A box of cereal has been collecting dust in my small apartment pantry for seven months. I have no attachment to this box; I simply neglected to throw it out once it went stale, and it’s now a fixture of my residence.
Under Texas Family Code 102.003 (a)(9), if this cereal box was a sentient being and if it spent the seven months it resided in my house helping with the care, control, or possession of my child, it would legally have standing to file lawsuit seeking custody of my children. If a recent District Court decision is allowed to stand, it could even win.
True guardianship is important. But there’s a loophole in Texas law that grants non-relatives — and indeed, even total strangers to a child — greater rights than the law provides to grandparents and other blood-relatives. This is not only paradoxical, it’s unconstitutional. And it’s why the Texas Public Policy Foundation recently filed an amicus brief in the Texas Supreme Court seeking to vindicate a father’s right to his relationship with his daughter.
C.J.C. is a fit father. But he has spent two years fighting the Texas court system for full and rightful custody of his biological daughter. He’s one of many parents living the nightmare caused by a statute which casts a wide net of eligibility for nonparents to gain custody. C.J.C. shared almost 50/50 joint custody with his daughter’s biological mother until she passed away in 2018 from a car accident.
Fittingly, the daughter went to live with her father immediately following her mother’s death, but the grandparents—who still enjoyed time with their granddaughter — were not satisfied and filed for joint custody of the girl despite the father’s wishes for sole guardianship.
After the court denied the grandparent’s request, the mother’s fiancé, J.D., a virtual stranger to the child, took legal action to be named joint managing conservator with C.J.C., on the grounds that he had lived with mother for approximately eleven months before her death and was present during the 50-percent of the time the child resided with her mother under the custody order.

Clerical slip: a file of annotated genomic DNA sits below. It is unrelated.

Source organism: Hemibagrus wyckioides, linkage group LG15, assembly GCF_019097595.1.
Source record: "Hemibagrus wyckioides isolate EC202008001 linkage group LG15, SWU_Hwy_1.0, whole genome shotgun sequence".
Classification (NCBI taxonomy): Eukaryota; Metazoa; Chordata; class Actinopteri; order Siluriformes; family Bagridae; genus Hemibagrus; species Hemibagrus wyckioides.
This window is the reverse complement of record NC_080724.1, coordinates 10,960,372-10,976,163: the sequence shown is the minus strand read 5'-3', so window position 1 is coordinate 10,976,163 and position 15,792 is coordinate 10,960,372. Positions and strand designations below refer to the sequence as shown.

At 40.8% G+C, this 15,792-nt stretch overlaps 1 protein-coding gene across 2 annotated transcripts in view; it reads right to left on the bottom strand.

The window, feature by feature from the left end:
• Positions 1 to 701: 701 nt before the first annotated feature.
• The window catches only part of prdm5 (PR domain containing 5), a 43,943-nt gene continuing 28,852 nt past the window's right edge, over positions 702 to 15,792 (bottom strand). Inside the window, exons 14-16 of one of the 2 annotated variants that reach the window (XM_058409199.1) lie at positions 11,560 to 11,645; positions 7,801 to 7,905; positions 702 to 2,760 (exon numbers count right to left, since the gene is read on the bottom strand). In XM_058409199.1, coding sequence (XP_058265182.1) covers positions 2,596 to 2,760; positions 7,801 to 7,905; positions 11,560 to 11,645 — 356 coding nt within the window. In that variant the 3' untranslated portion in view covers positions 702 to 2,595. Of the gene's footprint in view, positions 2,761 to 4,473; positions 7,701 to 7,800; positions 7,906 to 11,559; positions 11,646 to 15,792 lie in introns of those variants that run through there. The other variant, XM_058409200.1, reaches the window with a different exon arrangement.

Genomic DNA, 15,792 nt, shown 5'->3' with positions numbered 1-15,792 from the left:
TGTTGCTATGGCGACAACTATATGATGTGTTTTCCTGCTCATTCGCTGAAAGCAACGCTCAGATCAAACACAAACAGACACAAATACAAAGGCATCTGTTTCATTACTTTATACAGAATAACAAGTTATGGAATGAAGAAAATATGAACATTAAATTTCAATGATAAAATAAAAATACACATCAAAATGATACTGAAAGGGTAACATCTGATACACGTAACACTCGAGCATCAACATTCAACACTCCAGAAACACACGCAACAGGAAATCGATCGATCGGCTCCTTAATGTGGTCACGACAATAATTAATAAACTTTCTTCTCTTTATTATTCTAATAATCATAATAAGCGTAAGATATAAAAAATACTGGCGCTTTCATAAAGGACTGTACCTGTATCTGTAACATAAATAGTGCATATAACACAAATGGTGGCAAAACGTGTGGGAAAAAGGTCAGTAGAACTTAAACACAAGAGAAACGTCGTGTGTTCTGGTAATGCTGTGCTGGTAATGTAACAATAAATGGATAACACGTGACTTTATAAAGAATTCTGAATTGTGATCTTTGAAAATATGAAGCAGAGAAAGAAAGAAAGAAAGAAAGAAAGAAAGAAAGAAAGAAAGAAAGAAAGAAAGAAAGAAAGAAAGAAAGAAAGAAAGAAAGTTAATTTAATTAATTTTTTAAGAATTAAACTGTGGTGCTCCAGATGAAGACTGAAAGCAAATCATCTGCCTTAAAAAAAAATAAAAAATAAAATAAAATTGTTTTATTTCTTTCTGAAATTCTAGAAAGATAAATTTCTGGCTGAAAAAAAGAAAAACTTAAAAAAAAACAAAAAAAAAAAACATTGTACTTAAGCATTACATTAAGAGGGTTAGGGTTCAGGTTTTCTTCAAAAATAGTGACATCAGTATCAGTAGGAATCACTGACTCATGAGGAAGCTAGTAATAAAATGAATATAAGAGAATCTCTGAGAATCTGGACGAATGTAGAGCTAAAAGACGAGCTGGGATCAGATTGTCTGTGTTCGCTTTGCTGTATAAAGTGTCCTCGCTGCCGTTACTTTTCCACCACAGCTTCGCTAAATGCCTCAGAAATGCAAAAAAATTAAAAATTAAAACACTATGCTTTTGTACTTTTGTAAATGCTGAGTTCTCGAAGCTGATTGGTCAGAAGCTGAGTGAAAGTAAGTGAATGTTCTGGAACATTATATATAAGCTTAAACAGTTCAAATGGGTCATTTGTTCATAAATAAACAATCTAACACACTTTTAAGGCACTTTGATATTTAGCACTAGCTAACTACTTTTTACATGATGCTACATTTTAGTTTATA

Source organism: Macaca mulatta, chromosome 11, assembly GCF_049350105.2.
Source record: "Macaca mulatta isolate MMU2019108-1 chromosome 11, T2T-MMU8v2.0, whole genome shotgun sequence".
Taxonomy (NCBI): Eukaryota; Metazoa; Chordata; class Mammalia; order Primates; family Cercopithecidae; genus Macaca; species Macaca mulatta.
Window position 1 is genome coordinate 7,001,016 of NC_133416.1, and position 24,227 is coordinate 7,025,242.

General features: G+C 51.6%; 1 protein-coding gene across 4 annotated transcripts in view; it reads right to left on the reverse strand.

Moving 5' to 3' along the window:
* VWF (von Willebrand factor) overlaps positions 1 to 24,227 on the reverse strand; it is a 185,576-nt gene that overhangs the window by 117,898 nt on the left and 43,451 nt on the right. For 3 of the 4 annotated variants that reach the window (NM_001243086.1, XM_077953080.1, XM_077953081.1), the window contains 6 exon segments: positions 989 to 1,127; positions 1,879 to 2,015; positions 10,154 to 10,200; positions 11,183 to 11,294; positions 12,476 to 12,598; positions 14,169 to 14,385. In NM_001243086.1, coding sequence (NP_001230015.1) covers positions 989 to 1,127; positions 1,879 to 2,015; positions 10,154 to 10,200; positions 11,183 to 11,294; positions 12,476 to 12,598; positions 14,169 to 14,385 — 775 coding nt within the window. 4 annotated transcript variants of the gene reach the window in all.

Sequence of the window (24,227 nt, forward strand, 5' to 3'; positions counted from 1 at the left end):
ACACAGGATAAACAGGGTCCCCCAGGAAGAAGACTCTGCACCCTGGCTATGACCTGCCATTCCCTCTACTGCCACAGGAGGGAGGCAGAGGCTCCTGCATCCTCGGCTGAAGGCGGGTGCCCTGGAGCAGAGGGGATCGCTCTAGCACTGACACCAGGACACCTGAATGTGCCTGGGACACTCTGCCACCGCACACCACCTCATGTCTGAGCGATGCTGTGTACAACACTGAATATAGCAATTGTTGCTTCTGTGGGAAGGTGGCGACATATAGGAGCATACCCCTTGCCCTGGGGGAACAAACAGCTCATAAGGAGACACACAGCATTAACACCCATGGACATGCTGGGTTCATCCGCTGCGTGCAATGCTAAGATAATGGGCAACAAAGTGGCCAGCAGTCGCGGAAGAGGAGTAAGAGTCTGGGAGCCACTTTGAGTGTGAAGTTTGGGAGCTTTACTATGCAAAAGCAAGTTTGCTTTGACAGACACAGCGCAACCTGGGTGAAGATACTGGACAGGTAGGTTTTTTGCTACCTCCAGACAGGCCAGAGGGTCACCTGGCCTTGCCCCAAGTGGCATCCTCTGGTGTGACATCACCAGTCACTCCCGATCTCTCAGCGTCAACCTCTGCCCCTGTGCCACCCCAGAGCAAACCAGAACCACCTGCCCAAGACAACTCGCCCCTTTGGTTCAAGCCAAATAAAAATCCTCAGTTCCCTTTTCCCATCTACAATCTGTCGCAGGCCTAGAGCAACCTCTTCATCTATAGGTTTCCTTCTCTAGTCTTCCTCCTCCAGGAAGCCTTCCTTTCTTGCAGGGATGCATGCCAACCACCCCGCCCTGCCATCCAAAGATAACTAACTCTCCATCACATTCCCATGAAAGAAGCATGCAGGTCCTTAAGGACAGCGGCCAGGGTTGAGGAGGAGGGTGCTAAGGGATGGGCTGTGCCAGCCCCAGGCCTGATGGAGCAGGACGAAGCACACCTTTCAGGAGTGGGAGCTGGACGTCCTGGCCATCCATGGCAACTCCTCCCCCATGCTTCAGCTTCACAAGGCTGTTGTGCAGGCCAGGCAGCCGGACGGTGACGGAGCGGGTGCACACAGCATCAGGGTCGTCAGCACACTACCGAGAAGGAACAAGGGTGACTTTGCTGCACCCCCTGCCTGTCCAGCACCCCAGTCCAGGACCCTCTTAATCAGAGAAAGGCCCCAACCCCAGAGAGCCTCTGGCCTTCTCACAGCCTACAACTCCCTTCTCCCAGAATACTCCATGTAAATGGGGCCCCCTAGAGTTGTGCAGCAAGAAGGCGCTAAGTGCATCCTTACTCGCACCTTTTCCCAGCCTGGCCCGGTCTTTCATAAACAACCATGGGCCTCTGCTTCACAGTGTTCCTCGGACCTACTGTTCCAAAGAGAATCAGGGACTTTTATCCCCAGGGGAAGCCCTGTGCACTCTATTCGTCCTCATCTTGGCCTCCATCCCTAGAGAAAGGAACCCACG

The District Court not only gave standing to J.D., but awarded generous access and possession to the fiancé, making it clear that the child’s grandparents could use this order to spend unlimited time with the granddaughter when J.D. had possession.
Granting rights to the fiancé of the deceased mother — rights akin to those of a parent — violated C.J.C’s constitutional rights, and represents a misapplication of Texas statutes aimed at protecting the fundamental right of parents to direct the care, custody, and control of their child free from outside supervision.
The United States and Texas Constitutions widely protect the fundamental rights of parents. According to U.S. Supreme Court precedent, C.J.C. is presumed a fit parent who naturally acts in the best interests of his child, and the government is prohibited from interfering with his decisions unless able to demonstrate a narrow and compelling interest in intervening.
His decisions concerning his daughter should be given broad deference. And he should have been protected from the court substituting its own judgment for his own.
These rights, theoretically, are protected by the highest level of judicial scrutiny. Yet, C.J.C. was denied his fundamental right to a full relationship with his daughter by a District Court judge’s creative end-run around the law.
C.J.C was acting within his constitutional rights when he decided to resist the attempts of his daughter’s grandparents and J.D. to obtain legal rights to the child.
This issue is significant for C.J.C. and his daughter, but it is also significant for all Texas parents. If the Texas Supreme Court allows this decision to stand, parents across this state will be at risk of having to share custody of their children with untold numbers of non-relatives and, indeed, virtual strangers based solely on the subjective decision of a court with the unchecked power to meddle in the private lives of families.
Andrew Brown is the director of the Center for Families and Children at the Texas Public Policy Foundation. Follow Andrew on Twitter